What Do I Need to Open a Bank Account?

Having a bank account is a necessary step for the vast majority of people in the U.S. It is essential to receive your salary and other payments, as well as making purchases and covering other daily expenses. It is also often necessary to prove sufficient funds to rent or buy a house, get a loan, and often to obtain a visa for your holidays abroad.

So what documents do you need to open a bank account in the United States? What forms of ID are necessary and do you have to provide your birth certificate? Keep reading to find all the information you need.

Who Can Open a Bank Account in the U.S.?

It is important to understand that there are several types of accounts available to accommodate the different needs of bank customers in America.

Normally, the most basic type of account opened for daily use in the U.S. is called checking account. However, you may want to consider other kinds of accounts according to your specific needs and circumstances.

The requirements to open a checking account are quite simple: account holders must be 18 years of age and legal U.S. residents. Some banks may have stricter requirements so you should always check with the provider of your choice.

Please note that minors under the age of 18 may be allowed to be listed as a joint account holder with their parent or legal guardian.

Necessary Documents to Open an Account

Again, each bank will have their own requirements and necessary documentation. However, as a rule of thumb, you must prove your age, identity, and nationality/residency status.

Here is a list of necessary documents that you may be asked when opening a bank account:

  • Government-issued ID: this may be, for example, your passport, driver’s license, military identification card, or birth certificate
  • Social security number or individual taxpayer identification number. This is necessary for the bank to report any interest income you may earn to the IRS
  • Proof of address: nowadays, very few banks allow you to open an account with just a post office box. In most cases, you will need to provide proof of your current physical address with, for example, a recent utility bill, or rental agreement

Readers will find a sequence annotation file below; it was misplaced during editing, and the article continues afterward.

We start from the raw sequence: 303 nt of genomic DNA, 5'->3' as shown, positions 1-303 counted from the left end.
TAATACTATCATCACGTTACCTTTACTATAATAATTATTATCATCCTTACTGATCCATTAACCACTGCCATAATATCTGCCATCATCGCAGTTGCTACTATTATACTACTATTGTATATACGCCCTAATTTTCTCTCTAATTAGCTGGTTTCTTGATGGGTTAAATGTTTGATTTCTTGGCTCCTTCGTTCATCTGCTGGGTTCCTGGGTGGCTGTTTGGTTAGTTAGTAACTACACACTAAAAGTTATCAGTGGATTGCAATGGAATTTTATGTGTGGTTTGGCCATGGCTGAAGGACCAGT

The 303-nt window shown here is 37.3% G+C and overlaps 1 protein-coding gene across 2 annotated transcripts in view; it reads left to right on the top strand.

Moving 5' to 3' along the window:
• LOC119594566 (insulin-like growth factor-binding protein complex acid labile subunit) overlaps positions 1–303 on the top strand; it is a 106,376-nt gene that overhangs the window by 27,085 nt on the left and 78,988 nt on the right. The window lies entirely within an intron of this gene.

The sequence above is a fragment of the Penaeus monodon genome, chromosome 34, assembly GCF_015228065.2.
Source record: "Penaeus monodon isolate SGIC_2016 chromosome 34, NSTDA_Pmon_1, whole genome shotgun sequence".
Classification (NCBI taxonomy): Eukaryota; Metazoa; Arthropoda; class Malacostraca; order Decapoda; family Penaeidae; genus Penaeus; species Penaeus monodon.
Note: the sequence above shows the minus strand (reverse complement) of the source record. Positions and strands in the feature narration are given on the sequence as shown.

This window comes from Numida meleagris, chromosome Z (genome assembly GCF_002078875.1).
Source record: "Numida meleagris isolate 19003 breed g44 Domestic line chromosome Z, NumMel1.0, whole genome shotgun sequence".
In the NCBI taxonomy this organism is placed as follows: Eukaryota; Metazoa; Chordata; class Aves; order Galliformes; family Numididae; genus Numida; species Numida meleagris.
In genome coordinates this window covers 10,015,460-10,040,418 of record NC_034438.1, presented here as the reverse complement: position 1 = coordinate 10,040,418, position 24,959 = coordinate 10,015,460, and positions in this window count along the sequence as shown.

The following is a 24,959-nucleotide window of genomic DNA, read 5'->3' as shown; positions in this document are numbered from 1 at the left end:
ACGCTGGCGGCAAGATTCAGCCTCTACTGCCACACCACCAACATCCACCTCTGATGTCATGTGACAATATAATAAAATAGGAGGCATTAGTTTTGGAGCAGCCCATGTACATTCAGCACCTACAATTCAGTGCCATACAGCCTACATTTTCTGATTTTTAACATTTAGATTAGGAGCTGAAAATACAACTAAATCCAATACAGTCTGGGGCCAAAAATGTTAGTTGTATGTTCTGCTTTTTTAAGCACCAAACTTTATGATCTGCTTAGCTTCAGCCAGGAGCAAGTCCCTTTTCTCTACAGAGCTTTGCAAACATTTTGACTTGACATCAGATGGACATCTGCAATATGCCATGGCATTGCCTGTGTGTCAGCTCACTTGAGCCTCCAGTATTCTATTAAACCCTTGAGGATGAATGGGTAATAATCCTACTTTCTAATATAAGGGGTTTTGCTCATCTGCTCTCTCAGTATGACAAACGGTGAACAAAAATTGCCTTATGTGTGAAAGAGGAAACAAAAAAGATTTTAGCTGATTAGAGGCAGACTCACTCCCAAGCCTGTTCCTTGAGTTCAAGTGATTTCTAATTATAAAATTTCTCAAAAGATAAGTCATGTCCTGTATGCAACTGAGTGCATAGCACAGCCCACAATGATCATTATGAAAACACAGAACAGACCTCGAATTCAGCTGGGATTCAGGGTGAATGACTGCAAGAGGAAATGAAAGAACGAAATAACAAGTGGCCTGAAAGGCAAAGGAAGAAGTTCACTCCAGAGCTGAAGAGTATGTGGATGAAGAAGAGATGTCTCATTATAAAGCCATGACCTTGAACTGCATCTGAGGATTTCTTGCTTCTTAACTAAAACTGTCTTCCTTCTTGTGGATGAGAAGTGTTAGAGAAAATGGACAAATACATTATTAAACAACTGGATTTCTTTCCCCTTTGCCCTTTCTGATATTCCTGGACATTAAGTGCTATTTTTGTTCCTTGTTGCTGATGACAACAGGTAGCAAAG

It is important that you check with the bank what documents are accepted as proof.

Can I open a bank account without a REAL ID-compliant document?

After 9/11, REAL ID compliance was created for better identification checks and security. Without a REAL ID-compliant document, you cannot access federal facilities, board commercial aircraft and nuclear power plants in the U.S.

REAL ID-compliant documents can be easily identified by the gold star they are marked with. If you do not have one, do not worry: REAL ID compliance is not necessary to open a bank account in the United States. You just need an eligible regular ID document.

Minimum Deposit to Open a Bank Account

Many wonder whether they need money to open a checking account. In this case, the money you leave in the bank when you sign your papers is called minimum deposit.

Many banks require a minimum deposit for all or some of their accounts so you should always check before you go. However, keep in mind that minimum deposits are usually very small sums, especially for checking accounts. Typically, you may be asked to deposit between $15 and $50. Some banks do not ask this at all.

How to Open an Account without a Passport

If you do not have a U.S. passport, you may still be able to open a bank account in the U.S. If you are an American citizen, there are other ways to prove your identity — ask the bank what documents you can take to your appointment instead.

If you have lost your passport or your document has expired, it is a good idea to get it replaced. Make sure to have your birth certificate and other passport requirements ready.

If you are a foreign citizen, there are accounts available to you. It is likely that, on top of your valid foreign passport, you may have to bring more documents to prove your identity and residency status. These include, for example, a valid visa and/or other immigration documents.